1SG Randy Taylor, U.S. Army (2002-2023)



The following Reflection represents 1SG Randy Taylor’s legacy of their military service from 2002 to 2023. If you are a Veteran, consider preserving a record of your own military service, including your memories and photographs, on Togetherweserved.com (TWS), the leading archive of living military history. The Service Reflections is an easy-to-complete self-interview, located on your TWS Military Service Page, which enables you to remember key people and events from your military service and the impact they made on your life.

What was your favorite piece of military equipment – firearm, apparel, vehicle, aircraft, boat, etc. – and why? What was your least favorite?:

The Mighty Woobie and the faded ACU. The mighty poncho liner or “woobie” as we called it has always been my most favorite piece of military equipment. It kept me warm in the field during patrol base operations, during deployments and even when lounging at the house. I always kept it towards the top of my rucksack, in my wet weather bag just under my spare socks, t-shirt and boots for easy access. I remember using it all the time even in warmer temperatures and often rolled it into a small burrito to function as a surprisingly decent pillow. It provided comfort in austere environments, and I believe I shared in this perception amongst my peers and leaders alike. Now that I reflect on it, there were many times a group of my peers would be huddled with woobies wrapped around our shoulders like cloaks, smoking and joking around the burn pit between missions in Iraq. We considered ourselves professional homeless bums, but we did so in a uniformed manner which always was our stance when criticized by my leadership. I still use my woobie to this day and have been for the past 22 years or so. I also enjoyed my field jacket liner as well; it was a defeated feeling I had turning that in, as well as the rest of my equipment to CIF as I was wrapping up my Army career to a close. When I reflect on it, I had so much sentimental value attached to this gear as it all served its purpose and accompanied me with all my shared hardships.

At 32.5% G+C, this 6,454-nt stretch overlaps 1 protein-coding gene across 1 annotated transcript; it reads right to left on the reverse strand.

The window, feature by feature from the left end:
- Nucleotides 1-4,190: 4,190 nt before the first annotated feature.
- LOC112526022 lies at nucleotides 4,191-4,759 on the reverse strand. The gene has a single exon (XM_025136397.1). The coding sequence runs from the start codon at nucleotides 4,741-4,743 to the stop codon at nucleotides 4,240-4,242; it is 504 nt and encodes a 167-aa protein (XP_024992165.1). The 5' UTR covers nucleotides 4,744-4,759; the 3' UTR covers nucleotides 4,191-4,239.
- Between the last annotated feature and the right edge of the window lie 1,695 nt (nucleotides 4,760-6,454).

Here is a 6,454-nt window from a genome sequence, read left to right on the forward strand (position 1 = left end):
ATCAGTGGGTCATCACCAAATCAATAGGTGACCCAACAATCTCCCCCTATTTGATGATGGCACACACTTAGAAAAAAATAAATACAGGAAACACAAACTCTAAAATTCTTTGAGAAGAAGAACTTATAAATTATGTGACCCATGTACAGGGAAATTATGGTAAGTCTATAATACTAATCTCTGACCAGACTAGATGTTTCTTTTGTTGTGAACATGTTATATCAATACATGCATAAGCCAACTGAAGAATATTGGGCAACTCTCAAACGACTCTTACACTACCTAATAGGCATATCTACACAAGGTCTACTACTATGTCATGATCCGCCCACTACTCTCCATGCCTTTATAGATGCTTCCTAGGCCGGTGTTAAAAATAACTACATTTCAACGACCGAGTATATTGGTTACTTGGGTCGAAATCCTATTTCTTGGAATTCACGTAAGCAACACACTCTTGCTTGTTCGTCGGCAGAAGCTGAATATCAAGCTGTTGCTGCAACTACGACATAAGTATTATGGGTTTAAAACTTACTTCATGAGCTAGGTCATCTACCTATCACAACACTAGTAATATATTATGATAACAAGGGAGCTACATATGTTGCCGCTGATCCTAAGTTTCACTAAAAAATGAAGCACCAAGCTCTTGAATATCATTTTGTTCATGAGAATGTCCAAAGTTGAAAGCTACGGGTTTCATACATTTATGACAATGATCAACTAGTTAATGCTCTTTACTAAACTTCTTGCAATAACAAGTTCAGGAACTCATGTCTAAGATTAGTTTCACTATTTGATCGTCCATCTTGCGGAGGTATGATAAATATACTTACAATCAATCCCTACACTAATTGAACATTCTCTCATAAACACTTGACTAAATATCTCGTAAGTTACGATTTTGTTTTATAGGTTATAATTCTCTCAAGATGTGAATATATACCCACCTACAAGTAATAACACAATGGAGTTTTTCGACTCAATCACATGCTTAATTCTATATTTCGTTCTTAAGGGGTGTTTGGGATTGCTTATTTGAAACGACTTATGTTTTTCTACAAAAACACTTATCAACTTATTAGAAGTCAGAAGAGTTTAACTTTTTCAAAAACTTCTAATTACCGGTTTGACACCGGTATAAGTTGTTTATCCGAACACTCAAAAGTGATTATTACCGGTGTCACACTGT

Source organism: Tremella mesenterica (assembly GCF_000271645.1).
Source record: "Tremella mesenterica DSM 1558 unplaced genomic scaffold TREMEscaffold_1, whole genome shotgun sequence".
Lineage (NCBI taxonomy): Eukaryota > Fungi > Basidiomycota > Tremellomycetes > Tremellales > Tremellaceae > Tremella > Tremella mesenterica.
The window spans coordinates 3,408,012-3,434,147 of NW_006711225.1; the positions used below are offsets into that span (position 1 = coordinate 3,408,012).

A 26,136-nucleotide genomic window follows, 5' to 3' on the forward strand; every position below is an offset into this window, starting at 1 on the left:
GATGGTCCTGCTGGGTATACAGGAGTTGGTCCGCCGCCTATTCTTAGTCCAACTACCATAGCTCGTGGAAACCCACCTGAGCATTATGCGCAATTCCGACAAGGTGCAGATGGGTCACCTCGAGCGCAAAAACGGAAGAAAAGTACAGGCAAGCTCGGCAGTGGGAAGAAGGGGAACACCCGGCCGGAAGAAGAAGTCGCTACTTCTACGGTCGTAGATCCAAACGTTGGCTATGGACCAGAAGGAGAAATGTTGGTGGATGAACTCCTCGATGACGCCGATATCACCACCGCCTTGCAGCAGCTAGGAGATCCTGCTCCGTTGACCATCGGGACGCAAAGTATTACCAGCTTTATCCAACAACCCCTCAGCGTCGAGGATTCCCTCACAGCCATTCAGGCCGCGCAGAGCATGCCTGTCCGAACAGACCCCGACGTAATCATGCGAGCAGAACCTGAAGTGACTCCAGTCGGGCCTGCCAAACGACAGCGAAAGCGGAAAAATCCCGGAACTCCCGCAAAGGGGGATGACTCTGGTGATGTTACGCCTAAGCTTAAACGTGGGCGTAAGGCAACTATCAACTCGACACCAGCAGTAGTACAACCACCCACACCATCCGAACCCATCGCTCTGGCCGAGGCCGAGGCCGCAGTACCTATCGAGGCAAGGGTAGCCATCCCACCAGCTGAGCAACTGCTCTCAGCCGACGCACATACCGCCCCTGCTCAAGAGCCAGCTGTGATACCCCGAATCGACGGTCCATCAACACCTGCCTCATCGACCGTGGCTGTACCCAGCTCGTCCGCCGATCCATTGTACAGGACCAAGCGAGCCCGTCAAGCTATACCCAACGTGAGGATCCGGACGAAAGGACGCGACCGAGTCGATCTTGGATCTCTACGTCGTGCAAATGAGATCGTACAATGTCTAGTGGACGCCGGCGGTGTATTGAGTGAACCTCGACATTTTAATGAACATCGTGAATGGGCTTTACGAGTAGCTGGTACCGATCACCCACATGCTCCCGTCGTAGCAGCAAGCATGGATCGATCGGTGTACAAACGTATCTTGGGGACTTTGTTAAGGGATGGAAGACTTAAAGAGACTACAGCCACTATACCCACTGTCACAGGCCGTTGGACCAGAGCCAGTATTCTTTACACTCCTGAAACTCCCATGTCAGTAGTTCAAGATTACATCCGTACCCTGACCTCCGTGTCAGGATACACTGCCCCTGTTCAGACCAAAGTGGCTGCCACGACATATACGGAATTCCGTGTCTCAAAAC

On the reverse side considering when the Army transitioned from Desert Camouflage Uniform (DCU) to the Army Combat Uniform (ACU) in April of 2005. I was initially excited for a fresh new digital look but after acquiring my first pair I was so thrown off from its light color scheme. It appeared as if every bit of dirt and oil was attracted to the fabric. The uniform would fade significantly after several washes, turning an almost pinkish hue around the reinforced fabric at the elbows and knees. This ACU introduced the zipper which would break if not properly cared for and the Velcro added a whole new layer of accountability as Velcro became more and more unbound from the uniform with use/ washing. Nametapes and shoulder patches frequently went missing as they fell off when wearing the IBA or brushing shoulders against other soldiers. I remember seeing so many patches and nametapes in the Motor pool, Barracks and around the installation. There were even stressful and embarrassing moments associated with loose Velcro, I can recall going a whole day without a nametape until I realized it was missing as I was washing my hands in front of the mirror in the bathroom before the end of the day close-out formation. I can say that the introduction of his uniform was quite possibly one of my least favorite uniforms I have owned during my tenure in the Army on Active Duty.

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